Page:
2016 Wittmann Morstein Riesling Grosses Gewächs Rheinhessen (Dry)

SKU #1329471 98 points James Suckling

 Be prepared! This is the most closed of the 2016 Wittmann Grosses Gewächs, but it has extraordinary finesse. Then the fundamental power climbs out of the abyss and pushes the incredibly fine, chalky finish out towards infinity. Please wait until at least 2018, because this has enormous potential. No hurry! You can even hang on through 2050. *Top 100 of 2017*  (11/2017)

94 points Robert Parker's Wine Advocate

 The 2016 Morstein Riesling GG is super clear, fresh and intense but also pure, fine and chalky on the nose, indicating remarkable finesse and complexity. The attack on the palate is really fresh if not piquant, the wine pure, fresh and mineral, with almost no flesh but lots of salt and minerals as well as fine, juicy tannins. Still terribly young but precise and well-defined, this is an endlessly salty and stimulating Morstein for a long-distance run. Gorgeous and very promising in its finesse, elegance and purity. A classic from late-ripening grapes. Great, great finesse here and a very long, pure finish. There is 33% less Morstein than in a normal year due to strict selections in the vineyard and also in the cellar, where only the vats with the most persistent wines were chosen to become GG. (ST)  (10/2017)

Jancis Robinson

 I don’t get to drink enough of this Grosses Gewächs to be able to confidently declare a change in style, but the 2016 takes me by surprise with its abundance of aromatics and extreme ripeness. Apricot, peach and nectarine are just some of the fruits that ooze sweet juice on the palate, and a curvaceous body and creamy texture only serve to emphasise the generous expression of the vintage. But Wittmann’s Morstein does not just rely on big is beautiful, as it adds some fine spicy and mineral notes for sophistication. 18.5/20 points. (MS)  (8/2017)

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Price: $79.99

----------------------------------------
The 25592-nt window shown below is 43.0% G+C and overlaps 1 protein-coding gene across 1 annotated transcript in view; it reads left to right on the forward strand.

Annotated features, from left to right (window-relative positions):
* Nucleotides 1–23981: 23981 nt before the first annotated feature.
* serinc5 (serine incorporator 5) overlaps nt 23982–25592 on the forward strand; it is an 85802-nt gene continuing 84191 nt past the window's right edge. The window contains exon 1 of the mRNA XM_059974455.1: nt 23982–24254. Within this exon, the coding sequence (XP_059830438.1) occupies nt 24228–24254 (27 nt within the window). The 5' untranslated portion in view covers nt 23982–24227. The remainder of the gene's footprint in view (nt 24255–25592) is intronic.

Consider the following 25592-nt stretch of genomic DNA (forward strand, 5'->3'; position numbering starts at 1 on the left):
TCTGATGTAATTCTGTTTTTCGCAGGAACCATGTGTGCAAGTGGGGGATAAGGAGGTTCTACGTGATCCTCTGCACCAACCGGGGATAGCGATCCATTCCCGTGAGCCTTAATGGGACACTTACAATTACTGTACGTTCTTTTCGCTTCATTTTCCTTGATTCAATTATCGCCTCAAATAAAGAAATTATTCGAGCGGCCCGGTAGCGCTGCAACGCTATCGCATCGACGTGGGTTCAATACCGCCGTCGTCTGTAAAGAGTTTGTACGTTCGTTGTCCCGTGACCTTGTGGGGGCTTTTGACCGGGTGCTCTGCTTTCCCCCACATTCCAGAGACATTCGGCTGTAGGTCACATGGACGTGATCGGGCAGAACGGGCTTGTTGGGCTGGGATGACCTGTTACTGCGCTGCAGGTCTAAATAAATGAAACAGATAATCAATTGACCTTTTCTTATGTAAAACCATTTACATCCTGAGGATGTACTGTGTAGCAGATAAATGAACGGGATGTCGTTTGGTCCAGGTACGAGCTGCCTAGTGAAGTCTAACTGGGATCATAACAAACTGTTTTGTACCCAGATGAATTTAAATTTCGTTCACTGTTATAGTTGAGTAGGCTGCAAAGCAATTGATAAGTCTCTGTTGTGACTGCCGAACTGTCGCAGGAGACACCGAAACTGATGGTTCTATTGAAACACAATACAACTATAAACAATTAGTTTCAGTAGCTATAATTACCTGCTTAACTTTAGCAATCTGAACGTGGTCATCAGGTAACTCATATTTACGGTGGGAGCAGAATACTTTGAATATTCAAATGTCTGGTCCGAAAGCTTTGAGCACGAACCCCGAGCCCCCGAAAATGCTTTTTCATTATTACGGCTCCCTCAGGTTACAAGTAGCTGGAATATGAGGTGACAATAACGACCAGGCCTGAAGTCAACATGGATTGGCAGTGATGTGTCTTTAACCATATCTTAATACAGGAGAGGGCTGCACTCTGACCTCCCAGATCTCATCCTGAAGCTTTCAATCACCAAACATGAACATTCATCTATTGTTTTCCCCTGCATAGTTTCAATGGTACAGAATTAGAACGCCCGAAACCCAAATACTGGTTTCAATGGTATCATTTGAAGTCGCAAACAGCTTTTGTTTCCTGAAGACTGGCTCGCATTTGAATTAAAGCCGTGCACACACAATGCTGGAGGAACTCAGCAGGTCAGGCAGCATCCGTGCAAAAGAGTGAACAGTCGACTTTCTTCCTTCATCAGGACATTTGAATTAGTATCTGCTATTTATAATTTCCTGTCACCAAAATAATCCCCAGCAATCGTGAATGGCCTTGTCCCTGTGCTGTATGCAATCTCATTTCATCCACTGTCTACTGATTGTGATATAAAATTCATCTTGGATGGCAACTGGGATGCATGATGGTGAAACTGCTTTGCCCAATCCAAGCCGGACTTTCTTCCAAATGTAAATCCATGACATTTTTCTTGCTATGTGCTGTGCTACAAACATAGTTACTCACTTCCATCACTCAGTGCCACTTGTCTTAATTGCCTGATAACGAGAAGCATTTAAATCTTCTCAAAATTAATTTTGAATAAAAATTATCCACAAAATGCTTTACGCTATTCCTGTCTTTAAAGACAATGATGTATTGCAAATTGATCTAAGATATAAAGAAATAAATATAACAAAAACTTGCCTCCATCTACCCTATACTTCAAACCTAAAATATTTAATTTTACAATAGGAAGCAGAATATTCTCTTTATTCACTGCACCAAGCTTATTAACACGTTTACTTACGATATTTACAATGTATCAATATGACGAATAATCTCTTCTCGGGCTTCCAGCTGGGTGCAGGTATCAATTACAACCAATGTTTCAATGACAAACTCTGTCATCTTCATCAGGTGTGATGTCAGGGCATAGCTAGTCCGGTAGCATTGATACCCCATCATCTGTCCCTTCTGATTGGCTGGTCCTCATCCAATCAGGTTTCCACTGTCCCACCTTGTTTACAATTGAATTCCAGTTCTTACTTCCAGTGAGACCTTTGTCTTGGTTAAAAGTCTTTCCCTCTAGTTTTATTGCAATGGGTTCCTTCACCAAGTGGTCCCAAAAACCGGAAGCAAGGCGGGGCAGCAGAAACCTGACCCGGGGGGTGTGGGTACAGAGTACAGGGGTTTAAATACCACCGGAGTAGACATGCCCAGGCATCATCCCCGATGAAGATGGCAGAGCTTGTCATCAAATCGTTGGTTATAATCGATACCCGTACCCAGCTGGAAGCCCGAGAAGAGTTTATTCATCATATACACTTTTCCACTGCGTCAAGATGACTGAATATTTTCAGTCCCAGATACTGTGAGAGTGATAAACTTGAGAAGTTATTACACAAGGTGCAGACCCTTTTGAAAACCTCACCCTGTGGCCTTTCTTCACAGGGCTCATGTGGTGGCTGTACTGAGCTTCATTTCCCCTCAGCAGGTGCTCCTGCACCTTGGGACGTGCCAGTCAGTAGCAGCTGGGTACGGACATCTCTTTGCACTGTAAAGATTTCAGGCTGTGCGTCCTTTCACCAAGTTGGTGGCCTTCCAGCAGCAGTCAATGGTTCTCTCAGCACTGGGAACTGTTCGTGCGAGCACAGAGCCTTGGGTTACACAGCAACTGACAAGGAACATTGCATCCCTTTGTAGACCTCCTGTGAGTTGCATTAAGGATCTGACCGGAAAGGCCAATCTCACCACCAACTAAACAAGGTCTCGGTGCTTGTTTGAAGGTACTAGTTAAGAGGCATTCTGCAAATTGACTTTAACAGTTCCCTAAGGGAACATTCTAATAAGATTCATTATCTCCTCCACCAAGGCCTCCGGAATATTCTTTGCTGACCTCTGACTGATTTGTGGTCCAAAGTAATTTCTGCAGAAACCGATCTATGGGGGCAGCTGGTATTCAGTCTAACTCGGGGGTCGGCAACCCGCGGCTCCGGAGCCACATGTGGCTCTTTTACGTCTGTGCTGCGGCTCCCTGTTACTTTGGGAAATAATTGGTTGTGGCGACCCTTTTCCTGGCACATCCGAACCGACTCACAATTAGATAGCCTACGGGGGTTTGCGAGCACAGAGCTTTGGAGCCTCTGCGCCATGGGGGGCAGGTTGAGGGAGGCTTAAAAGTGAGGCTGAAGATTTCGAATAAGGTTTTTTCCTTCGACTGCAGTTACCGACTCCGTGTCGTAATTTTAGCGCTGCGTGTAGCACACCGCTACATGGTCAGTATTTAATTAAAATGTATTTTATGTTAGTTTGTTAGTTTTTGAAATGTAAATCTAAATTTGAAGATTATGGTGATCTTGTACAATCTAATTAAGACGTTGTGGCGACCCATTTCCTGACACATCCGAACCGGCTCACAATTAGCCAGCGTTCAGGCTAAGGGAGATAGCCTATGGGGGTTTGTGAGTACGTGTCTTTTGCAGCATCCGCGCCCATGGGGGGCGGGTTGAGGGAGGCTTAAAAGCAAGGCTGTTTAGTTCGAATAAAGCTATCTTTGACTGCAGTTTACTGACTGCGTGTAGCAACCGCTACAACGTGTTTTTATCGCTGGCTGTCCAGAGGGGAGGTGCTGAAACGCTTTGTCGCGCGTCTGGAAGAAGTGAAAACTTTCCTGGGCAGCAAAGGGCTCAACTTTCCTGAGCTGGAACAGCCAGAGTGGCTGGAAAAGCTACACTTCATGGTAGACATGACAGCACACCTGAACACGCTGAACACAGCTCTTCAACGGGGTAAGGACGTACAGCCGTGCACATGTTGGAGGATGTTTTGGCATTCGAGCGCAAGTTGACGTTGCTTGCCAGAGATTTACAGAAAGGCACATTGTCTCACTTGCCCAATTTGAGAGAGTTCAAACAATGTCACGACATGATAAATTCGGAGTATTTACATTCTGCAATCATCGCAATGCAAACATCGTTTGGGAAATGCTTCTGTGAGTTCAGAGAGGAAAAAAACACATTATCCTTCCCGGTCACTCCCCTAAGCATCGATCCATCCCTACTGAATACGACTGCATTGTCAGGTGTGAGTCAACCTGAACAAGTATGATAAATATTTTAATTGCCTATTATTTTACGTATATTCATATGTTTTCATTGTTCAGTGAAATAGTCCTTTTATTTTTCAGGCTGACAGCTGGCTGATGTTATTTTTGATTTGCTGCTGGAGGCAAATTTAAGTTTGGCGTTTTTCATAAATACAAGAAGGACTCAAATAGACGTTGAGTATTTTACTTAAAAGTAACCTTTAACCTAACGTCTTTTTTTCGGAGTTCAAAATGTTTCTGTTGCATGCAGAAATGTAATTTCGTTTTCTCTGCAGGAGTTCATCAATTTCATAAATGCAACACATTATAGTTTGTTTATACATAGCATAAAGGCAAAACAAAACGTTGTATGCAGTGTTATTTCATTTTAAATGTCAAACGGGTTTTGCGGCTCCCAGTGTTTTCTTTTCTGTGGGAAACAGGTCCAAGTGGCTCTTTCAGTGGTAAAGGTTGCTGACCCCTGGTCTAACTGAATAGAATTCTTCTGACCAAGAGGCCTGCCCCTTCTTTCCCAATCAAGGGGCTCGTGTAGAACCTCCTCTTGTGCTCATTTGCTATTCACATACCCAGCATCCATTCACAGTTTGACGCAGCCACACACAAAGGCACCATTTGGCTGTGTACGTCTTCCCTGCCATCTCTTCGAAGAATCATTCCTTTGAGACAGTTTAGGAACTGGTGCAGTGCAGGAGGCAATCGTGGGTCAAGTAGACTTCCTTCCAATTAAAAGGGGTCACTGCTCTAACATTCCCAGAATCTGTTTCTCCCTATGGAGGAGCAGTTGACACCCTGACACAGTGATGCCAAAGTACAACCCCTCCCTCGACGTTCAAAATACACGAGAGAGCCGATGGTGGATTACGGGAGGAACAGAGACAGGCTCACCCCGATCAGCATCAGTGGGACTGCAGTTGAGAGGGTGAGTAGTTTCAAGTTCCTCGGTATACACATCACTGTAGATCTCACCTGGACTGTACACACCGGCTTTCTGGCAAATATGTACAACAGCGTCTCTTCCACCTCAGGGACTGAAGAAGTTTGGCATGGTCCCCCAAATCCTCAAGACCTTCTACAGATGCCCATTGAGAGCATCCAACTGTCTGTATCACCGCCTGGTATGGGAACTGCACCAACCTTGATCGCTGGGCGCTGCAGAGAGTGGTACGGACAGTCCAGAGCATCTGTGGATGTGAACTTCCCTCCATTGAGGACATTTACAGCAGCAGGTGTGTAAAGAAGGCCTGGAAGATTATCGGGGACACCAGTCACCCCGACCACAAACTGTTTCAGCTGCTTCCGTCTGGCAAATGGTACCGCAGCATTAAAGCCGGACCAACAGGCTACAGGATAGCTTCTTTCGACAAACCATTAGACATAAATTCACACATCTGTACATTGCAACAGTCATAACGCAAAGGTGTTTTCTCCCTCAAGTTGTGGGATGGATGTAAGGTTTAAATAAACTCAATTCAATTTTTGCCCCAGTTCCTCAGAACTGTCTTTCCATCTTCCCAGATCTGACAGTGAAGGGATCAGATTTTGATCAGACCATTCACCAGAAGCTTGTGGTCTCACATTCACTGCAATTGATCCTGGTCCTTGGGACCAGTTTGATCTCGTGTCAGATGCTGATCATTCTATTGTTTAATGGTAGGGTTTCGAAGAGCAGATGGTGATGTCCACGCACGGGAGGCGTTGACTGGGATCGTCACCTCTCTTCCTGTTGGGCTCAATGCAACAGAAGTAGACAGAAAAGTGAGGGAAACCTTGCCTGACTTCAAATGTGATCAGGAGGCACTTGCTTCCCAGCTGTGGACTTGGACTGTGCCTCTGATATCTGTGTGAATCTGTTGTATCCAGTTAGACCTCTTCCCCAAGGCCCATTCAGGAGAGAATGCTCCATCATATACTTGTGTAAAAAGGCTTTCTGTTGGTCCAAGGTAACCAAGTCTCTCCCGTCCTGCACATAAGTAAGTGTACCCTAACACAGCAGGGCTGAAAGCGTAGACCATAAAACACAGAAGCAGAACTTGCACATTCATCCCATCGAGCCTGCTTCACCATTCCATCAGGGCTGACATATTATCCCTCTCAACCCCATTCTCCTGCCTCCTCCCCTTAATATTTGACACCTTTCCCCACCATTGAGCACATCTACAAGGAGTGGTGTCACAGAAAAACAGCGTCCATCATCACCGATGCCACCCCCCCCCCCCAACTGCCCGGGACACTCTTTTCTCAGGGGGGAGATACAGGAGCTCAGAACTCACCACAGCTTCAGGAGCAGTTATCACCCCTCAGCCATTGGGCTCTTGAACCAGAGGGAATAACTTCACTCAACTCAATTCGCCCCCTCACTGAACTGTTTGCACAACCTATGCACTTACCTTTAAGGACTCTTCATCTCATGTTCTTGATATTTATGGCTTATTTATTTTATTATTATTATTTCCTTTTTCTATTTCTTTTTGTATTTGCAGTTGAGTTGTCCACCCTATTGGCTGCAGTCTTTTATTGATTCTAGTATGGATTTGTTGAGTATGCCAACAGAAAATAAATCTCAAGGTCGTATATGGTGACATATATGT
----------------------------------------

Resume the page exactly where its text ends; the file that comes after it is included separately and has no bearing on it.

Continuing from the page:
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Varietal:

Riesling

- While the rest of the world has often misappropriated the name--Welchriesling, Riesling Italico, Gray Riesling and Emerald Riesling are all names applied to varieties that are NOT Riesling--this exceptional German varietal has managed to maintain its identity. Perhaps its biggest claims to fame are its intoxicating perfume, often described as having honeyed stone fruit, herb, apple and citrus notes, and its incredible longevity - the wines lasting for decades. Aged Rieslings often take on a distinctive and alluring Petrol-like aroma. Within Germany, the grape seems to do best in the warming slate soils of the Mosel-Saar-Ruwer. Other German regions that turn out great Rieslings include Pfalz, Rheingau and Nahe. German Rieslings are made in a range of ripeness levels. The top wines are assigned Prädikat levels to describe their ripeness at harvest. These are: Kabinett, Spätlese, Auslese, Beerenauslese, Eiswein and Trockenbeerenauslese. Riesling has also achieved acclaim in France's Alsace, the only region in that country where the grape is officially permitted. Alsatian Rieslings are typically dry and wonderfully aromatic. Austrian Riesling is also steadily gaining praise and fine Riesling is also produced in Italy's Alto-Adige and Friuli, in Slovenia and much of Central and Eastern Europe. In the New World its stronghold is Australia, where it does best in the Eden and Clare Valleys. It is also planted in smaller amounts in New Zealand. In the US, winemakers are eschewing the syrupy sweet versions of the 1970s and 1980s, instead making elegant and balanced wines in both California and Washington State.
Country:

Germany

- Thanks to a recent string of excellent vintages and to the reemergence of Germany onto the international wine writing scene, this is a country that's hot, hot, hot! Germany is divided into 13 wine Region and produces a very wide variety of wine styles, from incredibly high-acid, dry wines to some of the sweetest, most unctuous concoctions on the planet and even a few surprisingly hearty reds. Most of the highest-quality wines are grown on steep banks along the rivers in these Region. Small vineyards are still mostly hand tended and picked, due to the difficult nature of mechanization on these slopes. White wine production accounts for nearly 80% of the total with Riesling being the most important varietal, though Muller-Thurgau is still more widely planted. Click for a list of bestselling items from Germany.
Sub-Region:

Rheinhessen